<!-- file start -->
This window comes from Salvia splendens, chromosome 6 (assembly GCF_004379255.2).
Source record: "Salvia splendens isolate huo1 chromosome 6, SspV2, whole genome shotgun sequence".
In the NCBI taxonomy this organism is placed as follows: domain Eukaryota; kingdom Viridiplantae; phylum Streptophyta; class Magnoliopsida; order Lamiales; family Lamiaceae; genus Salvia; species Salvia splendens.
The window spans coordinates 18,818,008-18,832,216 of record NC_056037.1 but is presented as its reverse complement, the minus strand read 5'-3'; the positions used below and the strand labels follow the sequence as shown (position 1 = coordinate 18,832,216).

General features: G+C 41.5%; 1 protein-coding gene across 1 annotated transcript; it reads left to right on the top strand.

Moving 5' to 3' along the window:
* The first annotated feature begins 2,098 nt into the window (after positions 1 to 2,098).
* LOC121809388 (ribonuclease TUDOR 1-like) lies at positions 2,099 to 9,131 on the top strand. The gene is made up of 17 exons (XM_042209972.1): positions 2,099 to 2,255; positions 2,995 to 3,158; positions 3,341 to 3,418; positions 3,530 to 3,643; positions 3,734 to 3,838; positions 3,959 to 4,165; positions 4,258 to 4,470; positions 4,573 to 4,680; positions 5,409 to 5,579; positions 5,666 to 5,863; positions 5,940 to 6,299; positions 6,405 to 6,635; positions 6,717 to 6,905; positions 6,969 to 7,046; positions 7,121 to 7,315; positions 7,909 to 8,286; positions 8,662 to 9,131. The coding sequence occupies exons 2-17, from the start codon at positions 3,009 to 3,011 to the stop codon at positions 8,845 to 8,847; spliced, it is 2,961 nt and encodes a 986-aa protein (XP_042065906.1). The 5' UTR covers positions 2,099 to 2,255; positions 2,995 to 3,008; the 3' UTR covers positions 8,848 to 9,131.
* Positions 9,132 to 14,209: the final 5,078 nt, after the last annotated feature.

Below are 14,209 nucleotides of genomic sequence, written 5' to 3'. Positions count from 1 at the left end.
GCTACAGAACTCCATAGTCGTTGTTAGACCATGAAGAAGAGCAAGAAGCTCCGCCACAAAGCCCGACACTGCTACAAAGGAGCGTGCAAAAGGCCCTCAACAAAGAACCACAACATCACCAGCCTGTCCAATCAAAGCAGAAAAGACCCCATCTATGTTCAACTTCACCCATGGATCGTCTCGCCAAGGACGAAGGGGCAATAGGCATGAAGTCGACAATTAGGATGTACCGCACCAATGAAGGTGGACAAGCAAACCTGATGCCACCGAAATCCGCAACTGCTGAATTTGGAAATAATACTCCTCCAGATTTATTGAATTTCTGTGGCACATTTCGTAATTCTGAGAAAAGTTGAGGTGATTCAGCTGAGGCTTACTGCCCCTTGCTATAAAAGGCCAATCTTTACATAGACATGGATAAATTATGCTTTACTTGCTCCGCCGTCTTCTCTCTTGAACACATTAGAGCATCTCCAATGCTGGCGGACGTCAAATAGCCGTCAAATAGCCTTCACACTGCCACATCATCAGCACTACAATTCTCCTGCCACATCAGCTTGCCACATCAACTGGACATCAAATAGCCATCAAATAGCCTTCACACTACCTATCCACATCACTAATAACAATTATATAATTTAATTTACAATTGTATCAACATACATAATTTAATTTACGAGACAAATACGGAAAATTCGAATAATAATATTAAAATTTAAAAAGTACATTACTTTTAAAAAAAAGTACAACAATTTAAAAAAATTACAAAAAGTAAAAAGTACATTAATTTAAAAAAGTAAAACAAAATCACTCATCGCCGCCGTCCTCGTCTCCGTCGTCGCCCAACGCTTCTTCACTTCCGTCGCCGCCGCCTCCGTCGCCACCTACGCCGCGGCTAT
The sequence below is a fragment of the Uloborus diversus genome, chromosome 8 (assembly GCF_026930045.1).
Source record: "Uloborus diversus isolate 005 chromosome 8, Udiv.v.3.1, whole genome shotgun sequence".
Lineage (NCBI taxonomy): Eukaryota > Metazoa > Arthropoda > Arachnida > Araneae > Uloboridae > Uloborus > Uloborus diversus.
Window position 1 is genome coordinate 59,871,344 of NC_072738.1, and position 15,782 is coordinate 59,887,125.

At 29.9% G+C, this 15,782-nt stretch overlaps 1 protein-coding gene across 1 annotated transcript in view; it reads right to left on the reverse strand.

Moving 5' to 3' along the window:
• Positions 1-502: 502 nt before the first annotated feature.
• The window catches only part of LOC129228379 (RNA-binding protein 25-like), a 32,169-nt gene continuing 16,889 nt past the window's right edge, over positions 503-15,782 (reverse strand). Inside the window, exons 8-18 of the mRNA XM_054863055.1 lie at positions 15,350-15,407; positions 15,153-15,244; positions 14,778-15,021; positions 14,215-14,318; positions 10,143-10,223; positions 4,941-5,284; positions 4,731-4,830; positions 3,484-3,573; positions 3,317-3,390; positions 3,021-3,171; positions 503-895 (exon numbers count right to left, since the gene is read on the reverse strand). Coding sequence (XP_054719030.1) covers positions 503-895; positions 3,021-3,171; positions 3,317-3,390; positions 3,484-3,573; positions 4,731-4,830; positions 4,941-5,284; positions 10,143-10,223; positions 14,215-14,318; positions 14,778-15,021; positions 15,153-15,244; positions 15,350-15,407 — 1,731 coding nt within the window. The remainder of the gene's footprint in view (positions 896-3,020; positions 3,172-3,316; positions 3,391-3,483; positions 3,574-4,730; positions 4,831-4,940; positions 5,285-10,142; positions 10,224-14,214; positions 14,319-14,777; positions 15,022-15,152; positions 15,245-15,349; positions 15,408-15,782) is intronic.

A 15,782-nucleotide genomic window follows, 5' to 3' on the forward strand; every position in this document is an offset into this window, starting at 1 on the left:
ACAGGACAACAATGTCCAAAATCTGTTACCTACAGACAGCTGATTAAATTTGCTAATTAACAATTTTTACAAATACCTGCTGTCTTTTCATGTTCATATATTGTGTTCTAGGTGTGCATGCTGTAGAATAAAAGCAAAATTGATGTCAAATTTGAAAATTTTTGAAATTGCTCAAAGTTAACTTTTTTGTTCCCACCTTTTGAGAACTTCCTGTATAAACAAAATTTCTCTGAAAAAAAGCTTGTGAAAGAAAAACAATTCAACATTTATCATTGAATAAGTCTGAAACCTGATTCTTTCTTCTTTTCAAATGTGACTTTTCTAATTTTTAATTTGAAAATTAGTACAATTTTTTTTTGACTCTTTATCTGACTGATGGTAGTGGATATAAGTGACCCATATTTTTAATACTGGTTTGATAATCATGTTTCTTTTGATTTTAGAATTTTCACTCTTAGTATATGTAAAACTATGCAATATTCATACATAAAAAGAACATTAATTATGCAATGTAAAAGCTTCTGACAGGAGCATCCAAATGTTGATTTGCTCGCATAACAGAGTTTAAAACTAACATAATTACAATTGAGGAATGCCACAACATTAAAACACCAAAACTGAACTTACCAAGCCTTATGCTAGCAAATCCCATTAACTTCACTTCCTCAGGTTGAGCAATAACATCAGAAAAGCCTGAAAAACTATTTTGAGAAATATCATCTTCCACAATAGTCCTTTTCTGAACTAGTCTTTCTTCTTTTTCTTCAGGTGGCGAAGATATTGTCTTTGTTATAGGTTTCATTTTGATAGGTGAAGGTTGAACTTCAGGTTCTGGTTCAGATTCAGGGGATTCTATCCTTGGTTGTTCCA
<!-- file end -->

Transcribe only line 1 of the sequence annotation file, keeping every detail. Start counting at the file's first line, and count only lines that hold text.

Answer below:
This window comes from Salvia splendens, chromosome 6 (assembly GCF_004379255.2).